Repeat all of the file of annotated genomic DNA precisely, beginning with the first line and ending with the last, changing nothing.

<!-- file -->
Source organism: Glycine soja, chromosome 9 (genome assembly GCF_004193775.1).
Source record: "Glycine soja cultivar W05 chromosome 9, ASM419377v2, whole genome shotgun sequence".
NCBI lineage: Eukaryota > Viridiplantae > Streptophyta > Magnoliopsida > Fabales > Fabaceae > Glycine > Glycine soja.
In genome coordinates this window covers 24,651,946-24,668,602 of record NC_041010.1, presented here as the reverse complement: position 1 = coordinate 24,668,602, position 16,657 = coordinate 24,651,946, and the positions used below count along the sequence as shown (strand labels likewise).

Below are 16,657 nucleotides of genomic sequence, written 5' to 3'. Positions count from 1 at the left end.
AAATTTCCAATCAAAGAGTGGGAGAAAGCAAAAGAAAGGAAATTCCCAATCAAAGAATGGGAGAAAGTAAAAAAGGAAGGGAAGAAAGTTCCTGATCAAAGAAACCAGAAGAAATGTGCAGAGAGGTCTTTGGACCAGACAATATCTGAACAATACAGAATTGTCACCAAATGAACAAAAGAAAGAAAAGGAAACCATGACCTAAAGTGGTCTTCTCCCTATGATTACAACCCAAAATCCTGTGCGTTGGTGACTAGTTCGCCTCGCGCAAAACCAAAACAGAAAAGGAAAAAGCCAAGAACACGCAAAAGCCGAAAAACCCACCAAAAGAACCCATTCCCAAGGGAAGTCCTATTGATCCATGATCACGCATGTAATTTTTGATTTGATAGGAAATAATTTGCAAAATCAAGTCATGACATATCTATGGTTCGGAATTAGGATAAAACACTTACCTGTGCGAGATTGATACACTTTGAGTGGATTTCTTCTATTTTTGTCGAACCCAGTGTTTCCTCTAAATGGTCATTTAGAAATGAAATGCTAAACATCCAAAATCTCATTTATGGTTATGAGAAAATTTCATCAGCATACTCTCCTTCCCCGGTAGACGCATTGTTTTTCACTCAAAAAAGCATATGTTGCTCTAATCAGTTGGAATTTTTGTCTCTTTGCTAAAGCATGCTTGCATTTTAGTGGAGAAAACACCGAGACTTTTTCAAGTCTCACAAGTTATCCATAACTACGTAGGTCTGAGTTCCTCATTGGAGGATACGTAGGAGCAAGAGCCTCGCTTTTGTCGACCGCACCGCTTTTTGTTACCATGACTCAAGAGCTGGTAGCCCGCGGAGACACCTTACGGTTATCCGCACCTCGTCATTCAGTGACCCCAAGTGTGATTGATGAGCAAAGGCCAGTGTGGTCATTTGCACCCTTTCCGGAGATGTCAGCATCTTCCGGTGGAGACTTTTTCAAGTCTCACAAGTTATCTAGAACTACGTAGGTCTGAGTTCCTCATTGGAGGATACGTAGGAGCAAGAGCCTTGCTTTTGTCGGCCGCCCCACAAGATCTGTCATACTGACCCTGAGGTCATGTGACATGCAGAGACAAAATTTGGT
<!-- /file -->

Source organism: Glycine soja, chromosome 9 (genome assembly GCF_004193775.1).
Source record: "Glycine soja cultivar W05 chromosome 9, ASM419377v2, whole genome shotgun sequence".
NCBI lineage: Eukaryota > Viridiplantae > Streptophyta > Magnoliopsida > Fabales > Fabaceae > Glycine > Glycine soja.
In genome coordinates this window covers 24,651,946-24,668,602 of record NC_041010.1, presented here as the reverse complement: position 1 = coordinate 24,668,602, position 16,657 = coordinate 24,651,946, and the positions used below count along the sequence as shown (strand labels likewise).

Below are 16,657 nucleotides of genomic sequence, written 5' to 3'. Positions count from 1 at the left end.
AAATTTCCAATCAAAGAGTGGGAGAAAGCAAAAGAAAGGAAATTCCCAATCAAAGAATGGGAGAAAGTAAAAAAGGAAGGGAAGAAAGTTCCTGATCAAAGAAACCAGAAGAAATGTGCAGAGAGGTCTTTGGACCAGACAATATCTGAACAATACAGAATTGTCACCAAATGAACAAAAGAAAGAAAAGGAAACCATGACCTAAAGTGGTCTTCTCCCTATGATTACAACCCAAAATCCTGTGCGTTGGTGACTAGTTCGCCTCGCGCAAAACCAAAACAGAAAAGGAAAAAGCCAAGAACACGCAAAAGCCGAAAAACCCACCAAAAGAACCCATTCCCAAGGGAAGTCCTATTGATCCATGATCACGCATGTAATTTTTGATTTGATAGGAAATAATTTGCAAAATCAAGTCATGACATATCTATGGTTCGGAATTAGGATAAAACACTTACCTGTGCGAGATTGATACACTTTGAGTGGATTTCTTCTATTTTTGTCGAACCCAGTGTTTCCTCTAAATGGTCATTTAGAAATGAAATGCTAAACATCCAAAATCTCATTTATGGTTATGAGAAAATTTCATCAGCATACTCTCCTTCCCCGGTAGACGCATTGTTTTTCACTCAAAAAAGCATATGTTGCTCTAATCAGTTGGAATTTTTGTCTCTTTGCTAAAGCATGCTTGCATTTTAGTGGAGAAAACACCGAGACTTTTTCAAGTCTCACAAGTTATCCATAACTACGTAGGTCTGAGTTCCTCATTGGAGGATACGTAGGAGCAAGAGCCTCGCTTTTGTCGACCGCACCGCTTTTTGTTACCATGACTCAAGAGCTGGTAGCCCGCGGAGACACCTTACGGTTATCCGCACCTCGTCATTCAGTGACCCCAAGTGTGATTGATGAGCAAAGGCCAGTGTGGTCATTTGCACCCTTTCCGGAGATGTCAGCATCTTCCGGTGGAGACTTTTTCAAGTCTCACAAGTTATCTAGAACTACGTAGGTCTGAGTTCCTCATTGGAGGATACGTAGGAGCAAGAGCCTTGCTTTTGTCGGCCGCCCCACAAGATCTGTCATACTGACCCTGAGGTCATGTGACATGCAGAGACAAAATTTGGT